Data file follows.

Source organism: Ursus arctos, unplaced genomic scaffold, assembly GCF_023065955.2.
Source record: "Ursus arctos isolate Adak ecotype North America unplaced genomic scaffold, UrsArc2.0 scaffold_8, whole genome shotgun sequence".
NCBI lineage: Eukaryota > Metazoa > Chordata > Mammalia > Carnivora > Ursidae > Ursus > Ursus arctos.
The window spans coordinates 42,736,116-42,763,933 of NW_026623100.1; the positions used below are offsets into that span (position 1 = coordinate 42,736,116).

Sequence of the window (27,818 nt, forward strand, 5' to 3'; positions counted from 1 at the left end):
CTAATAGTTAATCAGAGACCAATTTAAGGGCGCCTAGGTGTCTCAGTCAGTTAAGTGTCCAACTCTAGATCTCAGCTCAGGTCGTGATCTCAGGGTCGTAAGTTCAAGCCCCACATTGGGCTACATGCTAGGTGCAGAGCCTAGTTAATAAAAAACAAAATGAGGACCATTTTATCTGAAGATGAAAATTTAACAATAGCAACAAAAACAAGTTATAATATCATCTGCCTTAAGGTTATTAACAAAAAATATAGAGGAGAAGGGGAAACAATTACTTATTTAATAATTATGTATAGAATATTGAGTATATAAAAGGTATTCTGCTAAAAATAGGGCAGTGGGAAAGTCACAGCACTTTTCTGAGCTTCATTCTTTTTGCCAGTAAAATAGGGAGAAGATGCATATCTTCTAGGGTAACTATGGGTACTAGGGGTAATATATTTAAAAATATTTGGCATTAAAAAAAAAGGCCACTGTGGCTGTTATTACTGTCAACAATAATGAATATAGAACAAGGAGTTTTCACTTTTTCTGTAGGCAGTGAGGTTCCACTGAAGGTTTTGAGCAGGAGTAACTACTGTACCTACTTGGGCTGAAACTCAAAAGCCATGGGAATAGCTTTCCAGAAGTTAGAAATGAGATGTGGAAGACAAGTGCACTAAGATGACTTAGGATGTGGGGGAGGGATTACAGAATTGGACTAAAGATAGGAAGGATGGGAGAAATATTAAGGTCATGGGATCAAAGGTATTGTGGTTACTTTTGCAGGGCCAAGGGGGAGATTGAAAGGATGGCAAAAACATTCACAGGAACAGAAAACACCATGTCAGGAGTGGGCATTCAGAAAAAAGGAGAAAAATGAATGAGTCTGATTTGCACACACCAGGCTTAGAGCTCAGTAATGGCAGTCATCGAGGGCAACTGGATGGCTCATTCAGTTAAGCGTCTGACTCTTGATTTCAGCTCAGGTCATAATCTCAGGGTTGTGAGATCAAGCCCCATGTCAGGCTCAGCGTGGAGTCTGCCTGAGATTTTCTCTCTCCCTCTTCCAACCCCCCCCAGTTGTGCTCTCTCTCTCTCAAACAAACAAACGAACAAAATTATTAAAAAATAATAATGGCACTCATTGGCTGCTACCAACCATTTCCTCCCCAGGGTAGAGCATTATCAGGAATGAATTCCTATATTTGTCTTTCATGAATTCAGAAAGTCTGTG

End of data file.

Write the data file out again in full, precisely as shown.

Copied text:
Source organism: Ursus arctos, unplaced genomic scaffold, assembly GCF_023065955.2.
Source record: "Ursus arctos isolate Adak ecotype North America unplaced genomic scaffold, UrsArc2.0 scaffold_8, whole genome shotgun sequence".
NCBI lineage: Eukaryota > Metazoa > Chordata > Mammalia > Carnivora > Ursidae > Ursus > Ursus arctos.
The window spans coordinates 42,736,116-42,763,933 of NW_026623100.1; the positions used below are offsets into that span (position 1 = coordinate 42,736,116).

Sequence of the window (27,818 nt, forward strand, 5' to 3'; positions counted from 1 at the left end):
CTAATAGTTAATCAGAGACCAATTTAAGGGCGCCTAGGTGTCTCAGTCAGTTAAGTGTCCAACTCTAGATCTCAGCTCAGGTCGTGATCTCAGGGTCGTAAGTTCAAGCCCCACATTGGGCTACATGCTAGGTGCAGAGCCTAGTTAATAAAAAACAAAATGAGGACCATTTTATCTGAAGATGAAAATTTAACAATAGCAACAAAAACAAGTTATAATATCATCTGCCTTAAGGTTATTAACAAAAAATATAGAGGAGAAGGGGAAACAATTACTTATTTAATAATTATGTATAGAATATTGAGTATATAAAAGGTATTCTGCTAAAAATAGGGCAGTGGGAAAGTCACAGCACTTTTCTGAGCTTCATTCTTTTTGCCAGTAAAATAGGGAGAAGATGCATATCTTCTAGGGTAACTATGGGTACTAGGGGTAATATATTTAAAAATATTTGGCATTAAAAAAAAAGGCCACTGTGGCTGTTATTACTGTCAACAATAATGAATATAGAACAAGGAGTTTTCACTTTTTCTGTAGGCAGTGAGGTTCCACTGAAGGTTTTGAGCAGGAGTAACTACTGTACCTACTTGGGCTGAAACTCAAAAGCCATGGGAATAGCTTTCCAGAAGTTAGAAATGAGATGTGGAAGACAAGTGCACTAAGATGACTTAGGATGTGGGGGAGGGATTACAGAATTGGACTAAAGATAGGAAGGATGGGAGAAATATTAAGGTCATGGGATCAAAGGTATTGTGGTTACTTTTGCAGGGCCAAGGGGGAGATTGAAAGGATGGCAAAAACATTCACAGGAACAGAAAACACCATGTCAGGAGTGGGCATTCAGAAAAAAGGAGAAAAATGAATGAGTCTGATTTGCACACACCAGGCTTAGAGCTCAGTAATGGCAGTCATCGAGGGCAACTGGATGGCTCATTCAGTTAAGCGTCTGACTCTTGATTTCAGCTCAGGTCATAATCTCAGGGTTGTGAGATCAAGCCCCATGTCAGGCTCAGCGTGGAGTCTGCCTGAGATTTTCTCTCTCCCTCTTCCAACCCCCCCCAGTTGTGCTCTCTCTCTCTCAAACAAACAAACGAACAAAATTATTAAAAAATAATAATGGCACTCATTGGCTGCTACCAACCATTTCCTCCCCAGGGTAGAGCATTATCAGGAATGAATTCCTATATTTGTCTTTCATGAATTCAGAAAGTCTGTG